Cardinal Dolan, in a meditation at the annual Prayer Service on the Vigil of the Opening of the 75th Session of the United Nations General Assembly, acknowledged the milestone “of this august body’s existence” and “a time for more intense reflection and rededication.”
“That we would commence the opening of the General Assembly of the United Nations with prayer is appropriate indeed,” the cardinal said. Acknowledging God “as creator and ruler of the universe allows us to defend and foster the communal bond that connects all of humanity. To promote the dignity of the human person and the sacredness of all human life that is a corollary to that bond, this is a noble purpose of the United Nations.”
Amid the backdrop of the global coronavirus pandemic, the cardinal acknowledged how Covid-19 has displayed humanity’s interconnectedness and heightened the planet’s solicitude for elders and the vulnerable, and unleashed “heroic acts of sacrificial service,” including by medical professionals, police and rescue workers, teachers and priests.
Covid-19, the cardinal continued, has also “slowed us down, coaxing us to savor some quiet, to cherish again our families and friends, to cultivate faith and prayer, concern for others and outreach to the wider community.”
At the same time, it has shown “the vulnerability of health care networks, reminding us of how many had no access at all.”
“While we mourn and continue to battle the virus, we do rejoice in these good promptings...so consonant with the values espoused by the United Nations for three quarters of a century.”
The Sept. 14 prayer service, at Holy Family Church in Manhattan, was offered on the Feast of the Exaltation of the Holy Cross. The date neared the five-year anniversary of Pope Francis’ address to the United Nations General Assembly, Sept. 25, 2015.
The United Nations has always paid attention to those who suffer injustice, wounds, rejection, hunger, thirst and brutality, as did Jesus on the cross, Cardinal Dolan said.
“That cross,” he said, led to “the victory of resurrection that first Easter”; the United Nations “rose from the death and darkness of World War II 75 years ago.”
The cardinal also cited the address Pope St. Paul VI delivered 55 years ago to the United Nations General Assembly on the Feast of St. Francis of Assisi, Oct. 4, 1965.
The Permanent Observer Mission of the Holy See to the United Nations has sponsored the prayer service since 1987. This year, because of Covid-19 restrictions, attendance was limited to 50 participants. The liturgy was livestreamed via the mission’s YouTube channel.
A Prayer for an End to the Coronavirus Pandemic was recited early in the prayer service.
“...Support leaders of peoples at every level, so that with wisdom and solicitude they may come to the aid of those lacking the basic necessities of life and may devise social and economic solutions inspired by farsightedness and solidarity…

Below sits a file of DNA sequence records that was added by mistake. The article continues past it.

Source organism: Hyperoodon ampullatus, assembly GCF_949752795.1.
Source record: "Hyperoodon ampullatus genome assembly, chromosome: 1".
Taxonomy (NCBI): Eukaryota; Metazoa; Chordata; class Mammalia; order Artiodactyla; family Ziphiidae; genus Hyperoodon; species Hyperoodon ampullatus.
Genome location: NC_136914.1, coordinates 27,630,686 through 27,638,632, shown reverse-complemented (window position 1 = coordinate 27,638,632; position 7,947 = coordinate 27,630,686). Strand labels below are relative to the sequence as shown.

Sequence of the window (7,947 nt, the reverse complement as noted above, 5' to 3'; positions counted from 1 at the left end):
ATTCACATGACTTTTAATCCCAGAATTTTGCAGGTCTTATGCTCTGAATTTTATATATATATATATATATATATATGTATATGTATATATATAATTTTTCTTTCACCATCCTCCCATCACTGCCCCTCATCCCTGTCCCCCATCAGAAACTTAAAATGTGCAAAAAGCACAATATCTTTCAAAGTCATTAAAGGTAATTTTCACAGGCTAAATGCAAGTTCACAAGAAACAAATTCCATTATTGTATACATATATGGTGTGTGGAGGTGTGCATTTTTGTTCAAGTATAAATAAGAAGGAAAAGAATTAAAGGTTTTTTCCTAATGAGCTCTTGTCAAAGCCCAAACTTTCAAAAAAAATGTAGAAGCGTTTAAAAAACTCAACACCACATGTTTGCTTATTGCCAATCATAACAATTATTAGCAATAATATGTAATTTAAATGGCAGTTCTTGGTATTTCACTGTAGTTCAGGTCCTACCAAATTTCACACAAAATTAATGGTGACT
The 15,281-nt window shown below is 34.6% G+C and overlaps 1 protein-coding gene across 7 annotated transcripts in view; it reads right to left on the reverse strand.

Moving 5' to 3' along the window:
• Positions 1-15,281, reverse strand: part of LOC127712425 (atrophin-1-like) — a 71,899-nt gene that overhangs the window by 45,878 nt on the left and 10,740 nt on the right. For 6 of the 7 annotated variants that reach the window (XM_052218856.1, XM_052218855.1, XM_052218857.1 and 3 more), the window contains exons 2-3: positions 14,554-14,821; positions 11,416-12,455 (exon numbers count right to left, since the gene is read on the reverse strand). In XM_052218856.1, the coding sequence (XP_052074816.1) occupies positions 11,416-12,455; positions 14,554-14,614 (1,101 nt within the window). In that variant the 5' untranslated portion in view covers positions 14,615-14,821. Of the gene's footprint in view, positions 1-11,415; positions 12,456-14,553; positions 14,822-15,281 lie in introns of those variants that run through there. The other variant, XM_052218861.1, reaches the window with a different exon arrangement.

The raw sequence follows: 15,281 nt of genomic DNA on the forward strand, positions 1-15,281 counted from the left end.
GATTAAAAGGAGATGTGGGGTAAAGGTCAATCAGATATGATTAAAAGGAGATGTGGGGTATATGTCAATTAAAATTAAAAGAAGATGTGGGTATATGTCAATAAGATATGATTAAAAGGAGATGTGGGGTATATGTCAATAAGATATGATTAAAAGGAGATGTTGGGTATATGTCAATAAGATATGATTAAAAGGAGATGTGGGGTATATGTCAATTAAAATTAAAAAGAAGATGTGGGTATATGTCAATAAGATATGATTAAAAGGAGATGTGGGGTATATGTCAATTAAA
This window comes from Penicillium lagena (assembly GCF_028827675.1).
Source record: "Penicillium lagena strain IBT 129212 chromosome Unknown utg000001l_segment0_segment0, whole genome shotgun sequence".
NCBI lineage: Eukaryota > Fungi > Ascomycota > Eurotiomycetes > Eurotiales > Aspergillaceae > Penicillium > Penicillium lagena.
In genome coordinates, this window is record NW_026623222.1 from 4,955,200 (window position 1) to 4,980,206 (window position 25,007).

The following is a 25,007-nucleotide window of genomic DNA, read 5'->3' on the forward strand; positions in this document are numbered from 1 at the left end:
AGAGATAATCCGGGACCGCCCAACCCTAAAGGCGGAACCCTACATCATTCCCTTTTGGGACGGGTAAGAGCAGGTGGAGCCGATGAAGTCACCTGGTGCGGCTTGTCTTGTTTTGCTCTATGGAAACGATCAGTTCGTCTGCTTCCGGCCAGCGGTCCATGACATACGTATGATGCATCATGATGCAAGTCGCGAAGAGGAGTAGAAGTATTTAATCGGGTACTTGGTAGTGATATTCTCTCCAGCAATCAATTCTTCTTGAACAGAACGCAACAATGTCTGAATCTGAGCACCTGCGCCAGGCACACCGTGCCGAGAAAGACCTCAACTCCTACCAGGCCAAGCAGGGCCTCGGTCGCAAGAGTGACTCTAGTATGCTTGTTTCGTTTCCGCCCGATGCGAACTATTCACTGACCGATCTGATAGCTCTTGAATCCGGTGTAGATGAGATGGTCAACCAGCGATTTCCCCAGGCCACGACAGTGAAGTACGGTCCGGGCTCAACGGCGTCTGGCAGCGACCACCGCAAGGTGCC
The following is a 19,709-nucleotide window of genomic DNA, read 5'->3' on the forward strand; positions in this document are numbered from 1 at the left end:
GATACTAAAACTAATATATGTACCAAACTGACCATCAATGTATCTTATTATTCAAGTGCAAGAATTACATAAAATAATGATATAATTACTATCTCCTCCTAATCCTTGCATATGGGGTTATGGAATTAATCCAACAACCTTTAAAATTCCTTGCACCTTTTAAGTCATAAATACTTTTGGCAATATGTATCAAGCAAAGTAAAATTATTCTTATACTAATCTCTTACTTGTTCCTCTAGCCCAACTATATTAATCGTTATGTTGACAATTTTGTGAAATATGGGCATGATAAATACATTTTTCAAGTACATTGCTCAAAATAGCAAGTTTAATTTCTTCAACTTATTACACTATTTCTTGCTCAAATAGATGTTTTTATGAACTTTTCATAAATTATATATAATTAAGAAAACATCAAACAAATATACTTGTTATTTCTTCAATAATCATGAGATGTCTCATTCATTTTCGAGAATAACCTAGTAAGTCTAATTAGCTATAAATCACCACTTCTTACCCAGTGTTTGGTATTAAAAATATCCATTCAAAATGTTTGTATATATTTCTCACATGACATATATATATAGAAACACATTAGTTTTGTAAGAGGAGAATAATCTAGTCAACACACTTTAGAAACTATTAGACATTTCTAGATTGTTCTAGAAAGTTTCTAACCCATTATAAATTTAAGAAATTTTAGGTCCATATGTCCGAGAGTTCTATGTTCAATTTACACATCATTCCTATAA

“Embrace all your children in distress and stretch out your all-powerful hand to free us from this terrible pandemic, so that life can serenely resume its normal course...”
Archbishop Gabriele Caccia, permanent observer of the Holy See to the United Nations, in his concluding prayer, said, “As we begin the work of the 75th Session of the United Nations General Assembly, O Lord, we praise and thank you for all your blessings and humbly ask you for your aid…
“Help us to accomplish what we have not yet been able to do on our own so that we might be your instruments to bring about a world of peace, justice and fraternal welcome, where no one is left behind, everyone’s dignity and rights are respected and protected, and peoples’ integral development is advanced and achieved.”
Archbishop Caccia’s appointment as apostolic nuncio to the U.N. was announced by the Vatican last November.
António Guterres, secretary-general of the United Nations, delivered remarks via video. Covid-19, he said, has exacerbated inequalities within and among countries, and is reversing hard-won progress on poverty eradication, food security and other sustainable development goals. Additionally, he said, it has caused the closing of places of worship.
The crisis, he continued, “highlights both the interdependency and the fragility of our worlds. It shows that no one can do it alone. It reminds us why international cooperation is essential.”
“Our common family is at the crossroads. We will only succeed through unity, leadership and solidarity.”
The secretary-general concluded his remarks with an appeal to all leaders to join forces. “Let us pray to build on our collective strengths, and not only defeat the Covid-19 pandemic, but build a more equal, more just, peaceful and sustainable world.”
Known as the United Nations parish, Holy Family, on East 47th Street, is located around the corner from U.N. headquarters. The pastor of Holy Family, Father Gerald Murray, welcomed all and delivered the invocation.
Prayers of Petition were offered in Chinese, Arabic, Russian, Spanish, French and English.
A Prayer for Peace was also recited, as was A Prayer for Our Earth, the latter taken from the prayer by Pope Francis in his encyclical, “Laudato Si’: On Care for Our Common Home.”